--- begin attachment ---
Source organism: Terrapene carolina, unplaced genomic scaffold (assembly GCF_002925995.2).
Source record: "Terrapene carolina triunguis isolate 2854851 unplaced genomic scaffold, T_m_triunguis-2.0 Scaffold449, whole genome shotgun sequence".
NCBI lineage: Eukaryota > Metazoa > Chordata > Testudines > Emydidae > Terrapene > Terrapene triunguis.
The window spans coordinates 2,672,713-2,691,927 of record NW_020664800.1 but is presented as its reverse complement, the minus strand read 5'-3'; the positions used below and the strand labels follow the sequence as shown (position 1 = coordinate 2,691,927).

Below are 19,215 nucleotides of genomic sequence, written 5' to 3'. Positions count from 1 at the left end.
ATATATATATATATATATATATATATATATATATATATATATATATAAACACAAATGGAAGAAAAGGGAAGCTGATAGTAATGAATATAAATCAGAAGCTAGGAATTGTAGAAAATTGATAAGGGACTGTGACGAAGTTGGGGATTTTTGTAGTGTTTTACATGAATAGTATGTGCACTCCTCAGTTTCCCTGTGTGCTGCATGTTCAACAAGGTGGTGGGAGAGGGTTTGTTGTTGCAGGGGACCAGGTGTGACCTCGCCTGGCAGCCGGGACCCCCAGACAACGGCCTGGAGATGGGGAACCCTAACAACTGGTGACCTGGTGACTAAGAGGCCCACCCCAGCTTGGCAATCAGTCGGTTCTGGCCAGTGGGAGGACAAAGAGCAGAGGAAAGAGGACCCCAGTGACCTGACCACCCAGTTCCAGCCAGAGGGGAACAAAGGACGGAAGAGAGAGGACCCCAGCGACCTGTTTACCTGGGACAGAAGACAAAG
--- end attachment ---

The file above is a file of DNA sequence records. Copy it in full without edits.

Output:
Source organism: Terrapene carolina, unplaced genomic scaffold (assembly GCF_002925995.2).
Source record: "Terrapene carolina triunguis isolate 2854851 unplaced genomic scaffold, T_m_triunguis-2.0 Scaffold449, whole genome shotgun sequence".
NCBI lineage: Eukaryota > Metazoa > Chordata > Testudines > Emydidae > Terrapene > Terrapene triunguis.
The window spans coordinates 2,672,713-2,691,927 of record NW_020664800.1 but is presented as its reverse complement, the minus strand read 5'-3'; the positions used below and the strand labels follow the sequence as shown (position 1 = coordinate 2,691,927).

Below are 19,215 nucleotides of genomic sequence, written 5' to 3'. Positions count from 1 at the left end.
ATATATATATATATATATATATATATATATATATATATATATATATAAACACAAATGGAAGAAAAGGGAAGCTGATAGTAATGAATATAAATCAGAAGCTAGGAATTGTAGAAAATTGATAAGGGACTGTGACGAAGTTGGGGATTTTTGTAGTGTTTTACATGAATAGTATGTGCACTCCTCAGTTTCCCTGTGTGCTGCATGTTCAACAAGGTGGTGGGAGAGGGTTTGTTGTTGCAGGGGACCAGGTGTGACCTCGCCTGGCAGCCGGGACCCCCAGACAACGGCCTGGAGATGGGGAACCCTAACAACTGGTGACCTGGTGACTAAGAGGCCCACCCCAGCTTGGCAATCAGTCGGTTCTGGCCAGTGGGAGGACAAAGAGCAGAGGAAAGAGGACCCCAGTGACCTGACCACCCAGTTCCAGCCAGAGGGGAACAAAGGACGGAAGAGAGAGGACCCCAGCGACCTGTTTACCTGGGACAGAAGACAAAG